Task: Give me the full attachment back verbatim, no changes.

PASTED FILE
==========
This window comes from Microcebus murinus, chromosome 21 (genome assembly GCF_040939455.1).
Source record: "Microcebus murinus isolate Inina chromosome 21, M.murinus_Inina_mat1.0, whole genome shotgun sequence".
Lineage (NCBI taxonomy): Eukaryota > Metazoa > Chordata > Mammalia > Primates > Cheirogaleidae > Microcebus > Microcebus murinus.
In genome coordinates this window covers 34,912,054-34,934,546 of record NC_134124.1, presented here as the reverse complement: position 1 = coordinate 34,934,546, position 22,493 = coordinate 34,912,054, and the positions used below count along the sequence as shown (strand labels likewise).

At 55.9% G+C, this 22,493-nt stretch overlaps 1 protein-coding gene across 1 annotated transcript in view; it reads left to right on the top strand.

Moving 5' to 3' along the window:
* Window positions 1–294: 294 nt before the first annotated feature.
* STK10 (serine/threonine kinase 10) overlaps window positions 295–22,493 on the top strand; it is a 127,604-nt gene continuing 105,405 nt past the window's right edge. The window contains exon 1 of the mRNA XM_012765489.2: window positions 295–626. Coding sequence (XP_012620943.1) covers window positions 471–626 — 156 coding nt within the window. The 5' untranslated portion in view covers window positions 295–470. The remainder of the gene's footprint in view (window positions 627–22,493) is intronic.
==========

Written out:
This window comes from Microcebus murinus, chromosome 21 (genome assembly GCF_040939455.1).
Source record: "Microcebus murinus isolate Inina chromosome 21, M.murinus_Inina_mat1.0, whole genome shotgun sequence".
Lineage (NCBI taxonomy): Eukaryota > Metazoa > Chordata > Mammalia > Primates > Cheirogaleidae > Microcebus > Microcebus murinus.
In genome coordinates this window covers 34,912,054-34,934,546 of record NC_134124.1, presented here as the reverse complement: position 1 = coordinate 34,934,546, position 22,493 = coordinate 34,912,054, and the positions used below count along the sequence as shown (strand labels likewise).

At 55.9% G+C, this 22,493-nt stretch overlaps 1 protein-coding gene across 1 annotated transcript in view; it reads left to right on the top strand.

Moving 5' to 3' along the window:
* Window positions 1–294: 294 nt before the first annotated feature.
* STK10 (serine/threonine kinase 10) overlaps window positions 295–22,493 on the top strand; it is a 127,604-nt gene continuing 105,405 nt past the window's right edge. The window contains exon 1 of the mRNA XM_012765489.2: window positions 295–626. Coding sequence (XP_012620943.1) covers window positions 471–626 — 156 coding nt within the window. The 5' untranslated portion in view covers window positions 295–470. The remainder of the gene's footprint in view (window positions 627–22,493) is intronic.